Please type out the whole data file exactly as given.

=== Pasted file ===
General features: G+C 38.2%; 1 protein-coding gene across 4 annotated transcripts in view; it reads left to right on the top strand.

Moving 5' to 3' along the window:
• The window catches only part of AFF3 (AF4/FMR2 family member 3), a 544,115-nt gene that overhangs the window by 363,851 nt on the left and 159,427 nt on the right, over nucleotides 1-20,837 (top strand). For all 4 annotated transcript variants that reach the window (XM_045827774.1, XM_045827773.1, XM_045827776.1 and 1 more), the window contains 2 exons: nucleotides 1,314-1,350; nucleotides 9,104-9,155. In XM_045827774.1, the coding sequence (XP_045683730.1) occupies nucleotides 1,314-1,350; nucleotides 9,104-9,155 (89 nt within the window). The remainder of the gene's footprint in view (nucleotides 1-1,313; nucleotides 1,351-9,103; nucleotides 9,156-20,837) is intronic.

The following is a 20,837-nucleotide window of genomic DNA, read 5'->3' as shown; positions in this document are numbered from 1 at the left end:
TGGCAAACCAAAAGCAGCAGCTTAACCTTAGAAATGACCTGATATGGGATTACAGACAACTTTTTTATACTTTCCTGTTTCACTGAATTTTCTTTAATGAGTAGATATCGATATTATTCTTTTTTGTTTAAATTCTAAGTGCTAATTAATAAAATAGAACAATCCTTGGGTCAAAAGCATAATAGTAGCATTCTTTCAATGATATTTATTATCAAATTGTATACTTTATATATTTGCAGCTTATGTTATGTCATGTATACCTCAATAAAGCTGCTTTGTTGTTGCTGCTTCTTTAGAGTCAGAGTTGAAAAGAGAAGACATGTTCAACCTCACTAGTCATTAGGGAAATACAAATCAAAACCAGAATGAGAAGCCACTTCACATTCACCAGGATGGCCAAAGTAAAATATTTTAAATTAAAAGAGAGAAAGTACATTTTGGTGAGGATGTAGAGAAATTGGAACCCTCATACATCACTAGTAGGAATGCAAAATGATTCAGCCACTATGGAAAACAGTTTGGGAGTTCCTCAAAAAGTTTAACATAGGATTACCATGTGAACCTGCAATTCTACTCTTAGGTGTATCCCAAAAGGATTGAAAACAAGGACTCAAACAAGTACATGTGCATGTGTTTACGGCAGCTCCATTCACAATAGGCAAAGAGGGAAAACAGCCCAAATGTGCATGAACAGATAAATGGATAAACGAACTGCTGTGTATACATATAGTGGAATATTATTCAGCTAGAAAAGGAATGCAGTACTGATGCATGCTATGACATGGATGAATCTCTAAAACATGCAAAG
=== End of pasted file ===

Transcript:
General features: G+C 38.2%; 1 protein-coding gene across 4 annotated transcripts in view; it reads left to right on the top strand.

Moving 5' to 3' along the window:
• The window catches only part of AFF3 (AF4/FMR2 family member 3), a 544,115-nt gene that overhangs the window by 363,851 nt on the left and 159,427 nt on the right, over nucleotides 1-20,837 (top strand). For all 4 annotated transcript variants that reach the window (XM_045827774.1, XM_045827773.1, XM_045827776.1 and 1 more), the window contains 2 exons: nucleotides 1,314-1,350; nucleotides 9,104-9,155. In XM_045827774.1, the coding sequence (XP_045683730.1) occupies nucleotides 1,314-1,350; nucleotides 9,104-9,155 (89 nt within the window). The remainder of the gene's footprint in view (nucleotides 1-1,313; nucleotides 1,351-9,103; nucleotides 9,156-20,837) is intronic.

The following is a 20,837-nucleotide window of genomic DNA, read 5'->3' as shown; positions in this document are numbered from 1 at the left end:
TGGCAAACCAAAAGCAGCAGCTTAACCTTAGAAATGACCTGATATGGGATTACAGACAACTTTTTTATACTTTCCTGTTTCACTGAATTTTCTTTAATGAGTAGATATCGATATTATTCTTTTTTGTTTAAATTCTAAGTGCTAATTAATAAAATAGAACAATCCTTGGGTCAAAAGCATAATAGTAGCATTCTTTCAATGATATTTATTATCAAATTGTATACTTTATATATTTGCAGCTTATGTTATGTCATGTATACCTCAATAAAGCTGCTTTGTTGTTGCTGCTTCTTTAGAGTCAGAGTTGAAAAGAGAAGACATGTTCAACCTCACTAGTCATTAGGGAAATACAAATCAAAACCAGAATGAGAAGCCACTTCACATTCACCAGGATGGCCAAAGTAAAATATTTTAAATTAAAAGAGAGAAAGTACATTTTGGTGAGGATGTAGAGAAATTGGAACCCTCATACATCACTAGTAGGAATGCAAAATGATTCAGCCACTATGGAAAACAGTTTGGGAGTTCCTCAAAAAGTTTAACATAGGATTACCATGTGAACCTGCAATTCTACTCTTAGGTGTATCCCAAAAGGATTGAAAACAAGGACTCAAACAAGTACATGTGCATGTGTTTACGGCAGCTCCATTCACAATAGGCAAAGAGGGAAAACAGCCCAAATGTGCATGAACAGATAAATGGATAAACGAACTGCTGTGTATACATATAGTGGAATATTATTCAGCTAGAAAAGGAATGCAGTACTGATGCATGCTATGACATGGATGAATCTCTAAAACATGCAAAG